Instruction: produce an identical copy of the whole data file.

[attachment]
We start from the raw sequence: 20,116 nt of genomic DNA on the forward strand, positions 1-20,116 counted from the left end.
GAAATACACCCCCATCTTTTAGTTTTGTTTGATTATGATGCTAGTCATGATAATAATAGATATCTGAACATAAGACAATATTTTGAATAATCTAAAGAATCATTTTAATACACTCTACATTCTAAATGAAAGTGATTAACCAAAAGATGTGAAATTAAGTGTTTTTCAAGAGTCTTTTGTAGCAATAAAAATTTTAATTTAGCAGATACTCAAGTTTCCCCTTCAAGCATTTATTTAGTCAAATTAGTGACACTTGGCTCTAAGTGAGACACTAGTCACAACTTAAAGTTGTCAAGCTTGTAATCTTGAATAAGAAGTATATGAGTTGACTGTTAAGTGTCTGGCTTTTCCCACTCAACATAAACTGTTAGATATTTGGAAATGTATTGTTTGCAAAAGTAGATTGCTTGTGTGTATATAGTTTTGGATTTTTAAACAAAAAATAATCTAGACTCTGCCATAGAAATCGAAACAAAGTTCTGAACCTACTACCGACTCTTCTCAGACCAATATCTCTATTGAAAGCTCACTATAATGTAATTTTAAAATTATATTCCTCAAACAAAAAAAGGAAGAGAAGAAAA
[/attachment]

We start from the raw sequence: 20,116 nt of genomic DNA on the forward strand, positions 1-20,116 counted from the left end.
GAAATACACCCCCATCTTTTAGTTTTGTTTGATTATGATGCTAGTCATGATAATAATAGATATCTGAACATAAGACAATATTTTGAATAATCTAAAGAATCATTTTAATACACTCTACATTCTAAATGAAAGTGATTAACCAAAAGATGTGAAATTAAGTGTTTTTCAAGAGTCTTTTGTAGCAATAAAAATTTTAATTTAGCAGATACTCAAGTTTCCCCTTCAAGCATTTATTTAGTCAAATTAGTGACACTTGGCTCTAAGTGAGACACTAGTCACAACTTAAAGTTGTCAAGCTTGTAATCTTGAATAAGAAGTATATGAGTTGACTGTTAAGTGTCTGGCTTTTCCCACTCAACATAAACTGTTAGATATTTGGAAATGTATTGTTTGCAAAAGTAGATTGCTTGTGTGTATATAGTTTTGGATTTTTAAACAAAAAATAATCTAGACTCTGCCATAGAAATCGAAACAAAGTTCTGAACCTACTACCGACTCTTCTCAGACCAATATCTCTATTGAAAGCTCACTATAATGTAATTTTAAAATTATATTCCTCAAACAAAAAAAGGAAGAGAAGAAAA